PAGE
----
First, there was a great deal of droll humor, which I was not expecting. I love how the first chapter gives such a vivid portrait of gypsies (Romani?), which is totally incidental to the main plot. But what an interesting way to begin!
I found the lead character, Firmino, to be quite endearing. Indeed, virtually every character in the novel, even the minor ones, was vividly presented. Loton was particularly memorable. I also enjoyed the "interviews" that Firmino conducted.
What was with an address to the jury that references Kafka, Camus, and Jean Améry? Would such an approach actually work with any jury anywhere?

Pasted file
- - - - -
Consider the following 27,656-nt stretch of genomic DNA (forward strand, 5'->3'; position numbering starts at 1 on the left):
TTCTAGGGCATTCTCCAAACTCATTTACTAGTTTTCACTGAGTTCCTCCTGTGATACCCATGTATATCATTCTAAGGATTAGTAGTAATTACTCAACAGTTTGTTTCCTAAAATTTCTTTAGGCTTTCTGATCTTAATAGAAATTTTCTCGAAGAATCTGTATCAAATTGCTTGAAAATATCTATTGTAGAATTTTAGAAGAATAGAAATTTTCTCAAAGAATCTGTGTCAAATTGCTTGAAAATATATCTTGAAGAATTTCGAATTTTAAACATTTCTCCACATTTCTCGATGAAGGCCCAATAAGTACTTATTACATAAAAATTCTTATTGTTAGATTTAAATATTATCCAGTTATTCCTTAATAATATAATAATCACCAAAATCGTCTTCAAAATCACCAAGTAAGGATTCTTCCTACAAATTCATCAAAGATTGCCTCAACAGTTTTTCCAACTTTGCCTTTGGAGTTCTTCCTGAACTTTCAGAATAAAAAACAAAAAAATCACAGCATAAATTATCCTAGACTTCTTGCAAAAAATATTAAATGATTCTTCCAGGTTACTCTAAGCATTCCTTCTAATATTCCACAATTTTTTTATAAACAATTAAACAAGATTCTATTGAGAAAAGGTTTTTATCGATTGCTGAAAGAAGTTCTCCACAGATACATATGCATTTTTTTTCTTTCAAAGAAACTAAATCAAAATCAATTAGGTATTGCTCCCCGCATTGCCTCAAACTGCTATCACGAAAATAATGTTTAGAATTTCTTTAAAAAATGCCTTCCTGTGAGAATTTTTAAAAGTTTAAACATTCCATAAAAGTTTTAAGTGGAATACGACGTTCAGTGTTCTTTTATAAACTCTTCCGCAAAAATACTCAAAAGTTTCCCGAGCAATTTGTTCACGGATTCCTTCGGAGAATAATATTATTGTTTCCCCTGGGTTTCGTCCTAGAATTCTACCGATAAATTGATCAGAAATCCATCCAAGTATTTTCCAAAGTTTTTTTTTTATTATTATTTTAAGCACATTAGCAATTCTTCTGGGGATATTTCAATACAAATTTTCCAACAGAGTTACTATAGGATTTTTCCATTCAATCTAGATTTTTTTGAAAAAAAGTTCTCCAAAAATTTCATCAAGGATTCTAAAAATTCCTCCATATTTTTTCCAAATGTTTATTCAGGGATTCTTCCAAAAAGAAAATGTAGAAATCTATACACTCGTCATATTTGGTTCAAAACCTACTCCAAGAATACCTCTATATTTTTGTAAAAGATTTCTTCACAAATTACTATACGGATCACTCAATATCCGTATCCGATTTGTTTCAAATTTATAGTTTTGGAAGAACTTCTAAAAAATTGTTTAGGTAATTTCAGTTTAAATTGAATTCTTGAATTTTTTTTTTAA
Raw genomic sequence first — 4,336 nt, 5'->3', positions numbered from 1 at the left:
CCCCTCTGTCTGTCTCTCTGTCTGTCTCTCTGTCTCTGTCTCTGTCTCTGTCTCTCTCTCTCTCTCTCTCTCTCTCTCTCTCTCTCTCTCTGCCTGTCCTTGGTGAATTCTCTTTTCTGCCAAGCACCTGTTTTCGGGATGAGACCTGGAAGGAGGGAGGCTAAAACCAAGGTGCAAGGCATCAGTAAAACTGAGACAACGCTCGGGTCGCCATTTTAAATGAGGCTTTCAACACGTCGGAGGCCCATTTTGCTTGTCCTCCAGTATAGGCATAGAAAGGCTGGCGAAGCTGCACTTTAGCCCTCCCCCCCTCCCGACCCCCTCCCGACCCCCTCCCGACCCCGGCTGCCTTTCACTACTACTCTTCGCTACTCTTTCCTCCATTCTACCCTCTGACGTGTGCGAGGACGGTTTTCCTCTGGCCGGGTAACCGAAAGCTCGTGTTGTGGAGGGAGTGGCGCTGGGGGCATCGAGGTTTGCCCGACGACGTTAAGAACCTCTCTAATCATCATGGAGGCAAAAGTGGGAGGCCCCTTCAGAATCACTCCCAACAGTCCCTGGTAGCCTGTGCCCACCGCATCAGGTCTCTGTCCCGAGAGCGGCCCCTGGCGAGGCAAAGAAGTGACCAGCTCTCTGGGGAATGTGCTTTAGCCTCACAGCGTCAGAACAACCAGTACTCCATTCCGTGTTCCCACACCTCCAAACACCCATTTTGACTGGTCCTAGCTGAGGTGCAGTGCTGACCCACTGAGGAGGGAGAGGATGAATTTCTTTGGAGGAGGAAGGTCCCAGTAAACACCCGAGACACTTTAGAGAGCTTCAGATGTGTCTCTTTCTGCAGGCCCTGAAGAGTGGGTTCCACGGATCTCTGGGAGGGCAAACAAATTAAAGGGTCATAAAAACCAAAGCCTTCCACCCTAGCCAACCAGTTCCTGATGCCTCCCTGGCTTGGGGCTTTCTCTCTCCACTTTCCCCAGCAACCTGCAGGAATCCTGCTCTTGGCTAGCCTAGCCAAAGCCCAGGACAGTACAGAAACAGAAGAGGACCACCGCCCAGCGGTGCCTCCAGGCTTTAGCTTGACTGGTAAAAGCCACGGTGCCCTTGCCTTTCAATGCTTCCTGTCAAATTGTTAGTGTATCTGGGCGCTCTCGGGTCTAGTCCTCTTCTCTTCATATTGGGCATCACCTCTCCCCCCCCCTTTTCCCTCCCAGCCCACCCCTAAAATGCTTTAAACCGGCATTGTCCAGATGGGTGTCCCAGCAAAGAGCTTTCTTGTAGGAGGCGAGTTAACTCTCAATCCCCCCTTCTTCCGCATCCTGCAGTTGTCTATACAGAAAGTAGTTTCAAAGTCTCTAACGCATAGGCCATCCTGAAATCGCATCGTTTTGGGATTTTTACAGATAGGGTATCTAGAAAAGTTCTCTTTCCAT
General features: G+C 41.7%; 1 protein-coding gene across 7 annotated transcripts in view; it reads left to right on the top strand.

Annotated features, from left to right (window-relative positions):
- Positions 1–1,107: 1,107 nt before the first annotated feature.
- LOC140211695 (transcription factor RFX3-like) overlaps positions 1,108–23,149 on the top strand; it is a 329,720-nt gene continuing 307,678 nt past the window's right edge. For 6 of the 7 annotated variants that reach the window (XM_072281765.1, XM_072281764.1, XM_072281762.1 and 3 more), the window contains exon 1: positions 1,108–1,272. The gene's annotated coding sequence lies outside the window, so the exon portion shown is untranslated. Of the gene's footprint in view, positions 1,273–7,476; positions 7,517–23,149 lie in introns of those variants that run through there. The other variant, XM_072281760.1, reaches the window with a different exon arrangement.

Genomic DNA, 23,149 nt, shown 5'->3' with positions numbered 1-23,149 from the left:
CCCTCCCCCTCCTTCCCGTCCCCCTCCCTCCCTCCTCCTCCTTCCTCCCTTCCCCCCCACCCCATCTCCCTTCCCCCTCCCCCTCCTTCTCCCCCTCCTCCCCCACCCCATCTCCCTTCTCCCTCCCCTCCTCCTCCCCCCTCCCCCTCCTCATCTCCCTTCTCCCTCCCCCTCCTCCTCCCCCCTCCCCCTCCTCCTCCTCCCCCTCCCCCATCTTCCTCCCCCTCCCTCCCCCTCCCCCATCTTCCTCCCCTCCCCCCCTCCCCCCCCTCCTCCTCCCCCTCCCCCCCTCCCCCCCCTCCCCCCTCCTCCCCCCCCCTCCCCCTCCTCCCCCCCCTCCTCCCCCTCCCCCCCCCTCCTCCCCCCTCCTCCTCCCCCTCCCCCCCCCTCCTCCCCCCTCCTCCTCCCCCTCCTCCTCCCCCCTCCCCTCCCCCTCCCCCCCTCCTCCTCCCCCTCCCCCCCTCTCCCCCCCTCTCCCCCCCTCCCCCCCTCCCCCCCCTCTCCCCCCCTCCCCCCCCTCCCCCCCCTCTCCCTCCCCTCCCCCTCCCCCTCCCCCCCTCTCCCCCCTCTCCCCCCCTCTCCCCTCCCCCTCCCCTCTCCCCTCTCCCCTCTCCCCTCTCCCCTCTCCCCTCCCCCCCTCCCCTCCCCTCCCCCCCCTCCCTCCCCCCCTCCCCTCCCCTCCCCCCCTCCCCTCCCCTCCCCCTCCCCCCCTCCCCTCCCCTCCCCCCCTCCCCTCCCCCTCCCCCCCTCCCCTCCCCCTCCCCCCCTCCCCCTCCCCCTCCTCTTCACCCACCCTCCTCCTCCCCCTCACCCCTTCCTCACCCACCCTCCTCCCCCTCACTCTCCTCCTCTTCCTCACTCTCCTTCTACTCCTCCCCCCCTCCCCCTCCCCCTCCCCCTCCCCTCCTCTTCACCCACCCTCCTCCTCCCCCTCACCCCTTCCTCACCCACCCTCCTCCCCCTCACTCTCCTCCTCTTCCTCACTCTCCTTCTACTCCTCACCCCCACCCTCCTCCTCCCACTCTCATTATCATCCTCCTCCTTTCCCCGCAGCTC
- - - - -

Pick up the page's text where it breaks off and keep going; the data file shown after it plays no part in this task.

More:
I must say, in my experience, it is unusual for a European author to set a novel entirely in a different European country with no connection made in the novel to the language in which it is written. (I presume it was written in Italian.) Anyway, I found this to be a highly enjoyable novel.
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